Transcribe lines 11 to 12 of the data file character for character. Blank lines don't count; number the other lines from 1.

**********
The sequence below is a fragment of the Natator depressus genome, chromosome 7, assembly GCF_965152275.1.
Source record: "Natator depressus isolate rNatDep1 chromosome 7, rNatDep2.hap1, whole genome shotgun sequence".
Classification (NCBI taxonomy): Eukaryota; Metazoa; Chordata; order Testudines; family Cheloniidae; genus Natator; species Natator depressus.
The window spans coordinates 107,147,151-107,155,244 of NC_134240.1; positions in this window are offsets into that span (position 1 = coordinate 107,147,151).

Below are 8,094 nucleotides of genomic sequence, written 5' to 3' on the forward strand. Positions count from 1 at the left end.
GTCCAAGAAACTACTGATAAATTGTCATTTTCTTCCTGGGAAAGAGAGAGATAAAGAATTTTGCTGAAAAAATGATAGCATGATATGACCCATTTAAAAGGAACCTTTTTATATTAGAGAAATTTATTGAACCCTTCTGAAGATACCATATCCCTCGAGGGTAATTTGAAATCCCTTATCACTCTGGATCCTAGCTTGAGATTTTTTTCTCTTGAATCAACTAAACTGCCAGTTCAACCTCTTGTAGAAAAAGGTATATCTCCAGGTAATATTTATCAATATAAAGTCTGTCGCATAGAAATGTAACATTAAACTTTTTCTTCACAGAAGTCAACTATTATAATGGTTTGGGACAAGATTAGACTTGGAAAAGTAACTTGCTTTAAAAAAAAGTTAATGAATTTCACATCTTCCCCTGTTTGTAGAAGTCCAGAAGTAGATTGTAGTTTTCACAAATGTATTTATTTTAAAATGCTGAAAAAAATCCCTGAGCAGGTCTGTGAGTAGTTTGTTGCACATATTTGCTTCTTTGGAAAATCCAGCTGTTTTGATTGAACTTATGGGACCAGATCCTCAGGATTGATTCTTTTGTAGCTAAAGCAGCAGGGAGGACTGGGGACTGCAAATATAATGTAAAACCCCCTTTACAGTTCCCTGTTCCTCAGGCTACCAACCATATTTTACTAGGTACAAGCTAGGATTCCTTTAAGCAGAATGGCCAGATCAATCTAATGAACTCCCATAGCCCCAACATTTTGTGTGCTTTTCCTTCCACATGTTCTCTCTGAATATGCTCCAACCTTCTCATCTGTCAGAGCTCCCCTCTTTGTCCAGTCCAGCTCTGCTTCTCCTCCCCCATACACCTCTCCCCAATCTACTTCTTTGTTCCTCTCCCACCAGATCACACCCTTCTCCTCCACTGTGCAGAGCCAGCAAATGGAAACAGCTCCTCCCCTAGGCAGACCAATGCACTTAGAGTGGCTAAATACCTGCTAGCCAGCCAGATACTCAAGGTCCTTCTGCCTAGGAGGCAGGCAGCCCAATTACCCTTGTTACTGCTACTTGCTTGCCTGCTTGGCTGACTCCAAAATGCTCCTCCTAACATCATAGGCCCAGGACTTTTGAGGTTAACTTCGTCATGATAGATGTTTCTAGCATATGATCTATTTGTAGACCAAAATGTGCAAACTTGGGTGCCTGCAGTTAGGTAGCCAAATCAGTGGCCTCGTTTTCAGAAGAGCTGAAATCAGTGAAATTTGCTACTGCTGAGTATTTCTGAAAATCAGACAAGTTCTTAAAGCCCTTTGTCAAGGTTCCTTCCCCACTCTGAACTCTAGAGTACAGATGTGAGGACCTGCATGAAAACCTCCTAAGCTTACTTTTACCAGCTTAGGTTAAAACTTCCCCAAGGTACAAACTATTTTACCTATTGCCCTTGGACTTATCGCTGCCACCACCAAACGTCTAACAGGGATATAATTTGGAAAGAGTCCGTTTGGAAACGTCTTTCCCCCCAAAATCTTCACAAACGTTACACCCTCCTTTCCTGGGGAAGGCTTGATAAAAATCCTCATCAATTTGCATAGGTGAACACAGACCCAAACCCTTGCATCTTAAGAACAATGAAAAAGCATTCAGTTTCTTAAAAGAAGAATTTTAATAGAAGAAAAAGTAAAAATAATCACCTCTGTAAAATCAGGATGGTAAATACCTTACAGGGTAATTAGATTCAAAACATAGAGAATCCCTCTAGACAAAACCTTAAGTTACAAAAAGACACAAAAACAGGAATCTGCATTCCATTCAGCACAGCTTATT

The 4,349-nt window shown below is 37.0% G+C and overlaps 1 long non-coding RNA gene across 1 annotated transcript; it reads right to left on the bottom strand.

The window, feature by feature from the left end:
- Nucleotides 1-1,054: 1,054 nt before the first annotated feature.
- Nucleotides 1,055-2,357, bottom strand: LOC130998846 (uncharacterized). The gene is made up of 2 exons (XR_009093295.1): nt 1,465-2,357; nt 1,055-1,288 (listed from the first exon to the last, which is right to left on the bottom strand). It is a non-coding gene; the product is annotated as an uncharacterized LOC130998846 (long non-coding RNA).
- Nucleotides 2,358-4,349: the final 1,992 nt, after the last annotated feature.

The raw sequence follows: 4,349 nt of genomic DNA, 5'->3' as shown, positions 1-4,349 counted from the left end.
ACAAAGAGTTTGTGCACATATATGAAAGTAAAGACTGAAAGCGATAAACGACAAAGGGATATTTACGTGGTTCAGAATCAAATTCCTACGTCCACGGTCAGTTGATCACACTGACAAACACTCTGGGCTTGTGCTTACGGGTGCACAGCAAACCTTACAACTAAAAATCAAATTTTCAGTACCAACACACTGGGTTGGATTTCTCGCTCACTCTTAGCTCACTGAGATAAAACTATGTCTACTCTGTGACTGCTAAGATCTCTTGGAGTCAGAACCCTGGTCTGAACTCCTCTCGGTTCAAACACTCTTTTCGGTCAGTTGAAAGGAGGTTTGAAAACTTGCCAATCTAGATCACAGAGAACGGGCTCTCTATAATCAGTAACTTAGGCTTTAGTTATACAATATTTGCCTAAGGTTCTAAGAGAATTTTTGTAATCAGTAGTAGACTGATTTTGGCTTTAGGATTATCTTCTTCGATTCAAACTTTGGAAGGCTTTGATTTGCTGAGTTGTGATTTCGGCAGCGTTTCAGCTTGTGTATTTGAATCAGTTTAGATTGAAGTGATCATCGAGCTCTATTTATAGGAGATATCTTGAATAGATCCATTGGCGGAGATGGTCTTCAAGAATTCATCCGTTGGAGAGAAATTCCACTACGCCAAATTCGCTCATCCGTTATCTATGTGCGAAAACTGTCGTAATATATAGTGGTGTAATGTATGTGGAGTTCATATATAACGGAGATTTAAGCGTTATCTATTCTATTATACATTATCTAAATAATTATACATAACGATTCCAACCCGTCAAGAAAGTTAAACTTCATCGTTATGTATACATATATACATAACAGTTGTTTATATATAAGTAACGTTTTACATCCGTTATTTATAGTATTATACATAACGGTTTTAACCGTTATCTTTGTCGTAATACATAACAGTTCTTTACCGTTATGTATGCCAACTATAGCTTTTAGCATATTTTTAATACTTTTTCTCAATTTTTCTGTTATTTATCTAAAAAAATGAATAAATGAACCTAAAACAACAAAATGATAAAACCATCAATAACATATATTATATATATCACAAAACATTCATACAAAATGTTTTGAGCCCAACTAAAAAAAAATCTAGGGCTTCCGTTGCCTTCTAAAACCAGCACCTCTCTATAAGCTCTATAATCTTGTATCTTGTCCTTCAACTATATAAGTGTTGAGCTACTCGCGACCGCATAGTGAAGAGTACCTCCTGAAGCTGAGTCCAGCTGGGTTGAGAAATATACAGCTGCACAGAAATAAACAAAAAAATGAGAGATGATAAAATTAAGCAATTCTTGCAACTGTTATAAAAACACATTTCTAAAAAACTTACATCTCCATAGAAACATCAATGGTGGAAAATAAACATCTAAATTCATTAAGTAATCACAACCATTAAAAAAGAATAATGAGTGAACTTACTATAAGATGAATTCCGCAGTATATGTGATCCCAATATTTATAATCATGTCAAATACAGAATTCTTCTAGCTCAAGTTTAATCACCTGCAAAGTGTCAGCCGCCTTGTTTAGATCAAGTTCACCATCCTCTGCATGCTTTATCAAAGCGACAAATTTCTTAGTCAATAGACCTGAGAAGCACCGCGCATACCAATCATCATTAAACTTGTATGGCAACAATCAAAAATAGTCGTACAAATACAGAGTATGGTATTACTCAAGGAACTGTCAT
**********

- Nucleotides 2,358-4,349: the final 1,992 nt, after the last annotated feature.

The raw sequence follows: 4,349 nt of genomic DNA, 5'->3' as shown, positions 1-4,349 counted from the left end.